A Rosy Future For U.S. LNG
American LNG exports for 2016, according to the Department of Energy, totaled 109 Bcf through December, averaging about 0.3 Bcf per day. But contrary to expectations when Cheniere Energy first opened its LNG terminal at Sabine Pass, Louisiana at the start of the year, the bulk of those energy exports have not gone to markets in East Asia, passing through the newly-expanded Panama Canal, or to markets in Western Europe.
Instead, the chief recipient of American LNG has been countries south of the border. Chile received nine shipments for a total of 26.4 Bcf. Argentina was second, with six shipments totaling 16.7 Bcf. In total, four countries in South America received fifty-four percent of all American LNG in 2016, with the rest mostly going to the Middle East. By contrast, a single shipment was received by China, two were sent to Europe, and four to India.
But will the trend hold in 2017?
Mexico, undergoing major energy reforms, has seen prices stay steady as domestic supply fails to keep pace with demand. Gas imports to Mexico rose by thirty-one percent in 2016, according to Bloomberg, as deregulation encouraged new pipeline projects and closer ties to the U.S. energy industry. Brazil remains competitive, staying at or around $6 MMbtu for most of 2016. Prices in East Asia, which spiked as high as $20 MMbtu, fell during the year to the same levels as Chile and Argentina. Given their closer proximity, and the heavy competition U.S. LNG encounters from Australia and Qatar for the Asian market, Cheniere’s shipments naturally trended towards Latin American markets.
Latin America looks set to increase its demand for LNG. The enlarged Panama Canal makes exports to Chile and Ecuador cheaper and more attractive, cutting travel time to those countries by more significant margins than travel times to East Asia, according to the EIA.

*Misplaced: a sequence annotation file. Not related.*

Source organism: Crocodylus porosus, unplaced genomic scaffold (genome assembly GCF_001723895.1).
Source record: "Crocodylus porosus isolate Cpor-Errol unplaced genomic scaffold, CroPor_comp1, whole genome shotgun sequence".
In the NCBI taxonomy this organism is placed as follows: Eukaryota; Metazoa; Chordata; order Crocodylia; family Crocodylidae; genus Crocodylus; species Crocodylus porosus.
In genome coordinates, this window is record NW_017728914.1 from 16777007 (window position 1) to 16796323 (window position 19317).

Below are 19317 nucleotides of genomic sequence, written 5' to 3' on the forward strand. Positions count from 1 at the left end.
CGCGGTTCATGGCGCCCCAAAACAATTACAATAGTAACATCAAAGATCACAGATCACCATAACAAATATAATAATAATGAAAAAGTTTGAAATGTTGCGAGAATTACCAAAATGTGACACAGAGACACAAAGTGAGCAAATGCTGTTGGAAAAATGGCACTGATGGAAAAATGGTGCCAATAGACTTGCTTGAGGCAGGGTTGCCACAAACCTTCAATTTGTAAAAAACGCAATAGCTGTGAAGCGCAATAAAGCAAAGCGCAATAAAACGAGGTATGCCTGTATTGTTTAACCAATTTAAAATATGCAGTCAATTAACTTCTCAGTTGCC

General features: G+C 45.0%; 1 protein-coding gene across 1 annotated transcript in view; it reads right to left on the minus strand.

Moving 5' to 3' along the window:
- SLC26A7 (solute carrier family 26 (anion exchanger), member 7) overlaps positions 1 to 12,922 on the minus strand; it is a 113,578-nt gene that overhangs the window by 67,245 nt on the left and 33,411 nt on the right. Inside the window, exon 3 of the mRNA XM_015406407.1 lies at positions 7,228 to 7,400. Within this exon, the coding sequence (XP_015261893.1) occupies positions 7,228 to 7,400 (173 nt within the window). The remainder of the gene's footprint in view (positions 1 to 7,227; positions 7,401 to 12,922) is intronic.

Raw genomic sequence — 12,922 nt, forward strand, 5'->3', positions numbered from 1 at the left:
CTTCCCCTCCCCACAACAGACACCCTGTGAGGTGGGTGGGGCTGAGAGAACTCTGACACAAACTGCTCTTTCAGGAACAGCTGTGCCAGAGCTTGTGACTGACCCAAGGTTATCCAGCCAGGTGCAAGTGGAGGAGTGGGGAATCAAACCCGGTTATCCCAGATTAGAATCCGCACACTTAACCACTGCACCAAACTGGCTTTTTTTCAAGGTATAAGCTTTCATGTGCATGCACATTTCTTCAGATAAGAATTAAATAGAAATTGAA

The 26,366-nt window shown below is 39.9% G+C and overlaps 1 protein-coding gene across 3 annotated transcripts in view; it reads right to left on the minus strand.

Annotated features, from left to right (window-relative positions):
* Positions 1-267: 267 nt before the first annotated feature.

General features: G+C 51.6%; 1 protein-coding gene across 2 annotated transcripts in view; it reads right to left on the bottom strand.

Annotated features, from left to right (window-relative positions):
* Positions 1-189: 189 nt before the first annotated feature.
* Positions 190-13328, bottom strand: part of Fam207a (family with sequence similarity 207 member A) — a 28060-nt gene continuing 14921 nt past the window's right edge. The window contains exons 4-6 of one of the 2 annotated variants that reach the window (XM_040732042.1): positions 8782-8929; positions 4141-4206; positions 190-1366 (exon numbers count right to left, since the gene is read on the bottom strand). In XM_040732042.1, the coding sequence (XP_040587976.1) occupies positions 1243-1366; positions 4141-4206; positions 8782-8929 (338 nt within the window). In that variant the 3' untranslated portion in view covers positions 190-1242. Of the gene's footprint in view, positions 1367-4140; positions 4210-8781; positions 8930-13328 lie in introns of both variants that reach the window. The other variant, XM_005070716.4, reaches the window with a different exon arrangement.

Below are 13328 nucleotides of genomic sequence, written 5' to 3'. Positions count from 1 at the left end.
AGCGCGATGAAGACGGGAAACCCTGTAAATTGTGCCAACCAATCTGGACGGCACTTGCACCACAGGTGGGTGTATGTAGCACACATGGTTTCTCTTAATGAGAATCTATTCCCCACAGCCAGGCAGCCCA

As early as February 2016, analysts were caught off guard reporting that the first shipments of U.S. liquefied natural gas were destined not for Shanghai, but rather for import terminals on the Brazilian coast.
But long-term money has always been on East Asia as the prime destination for American natural gas exports. In December, Bloomberg reported that ten out of twelve LNG tankers leaving Sabine Pass were destined for East Asia. The shift is being driven by higher demand for heating gas and power plant fuel.
Prices have lurched back up since July, with the spot price jumping to $9.20 in mid-December. After a slow start, the natural gas market looks bullish in 2017, with demand closely pegged to a winter that, if sufficiently cold, could drive prices up. Natural gas futures, according to info from Bloomberg, after plummeting in 2015, rose steadily over the course of 2016 as U.S. natural gas production leveled off, albeit with frequent volatility spikes.
China has just unveiled a massive program for renewable energy as part of its next Five Year Plan. Reading between the lines, it’s clear that China’s recent overcapacity crisis will continue, encouraging it to move away from coal, yet it’s reliance on that fuel and on natural gas will continue long after 2020. But growth in natural gas output, which China boosted by thirteen percent in 2016, will make up changes in domestic demand. That doesn’t change the fact that LNG imports to China hit a record in November, rising forty-seven percent compared to 2015, in part due to colder-than-average conditions.
Even with the growth of renewables in China, which is slated to make up a third of all renewable energy growth worldwide, natural gas demand will increase and supplies from Qatar and Australia, where the huge Chevron Gorgon plant has experienced periodic shut-downs, may not be enough to fill the gap. With half of all future U.S. LNG exports already contracted by East Asian buyers, the analysts who predicted long-term East Asian demand look right on the money. That means the current trend of U.S. LNG exports to East Asia could outlast the initial rush to fill Latin American demand.
Or better yet, Cheniere’s output will be joined by cargoes from the seven other LNG export terminals currently approved for construction by the Federal Government, and will feed both growing Latin American and East Asian demand. That coupled with falling supply of U.S. natural gas could tighten the supply-demand balance and raise prices, foreshadowing a potential bonanza for natural gas suppliers and exporters, if economic trends hold. The future could be rosy for American LNG.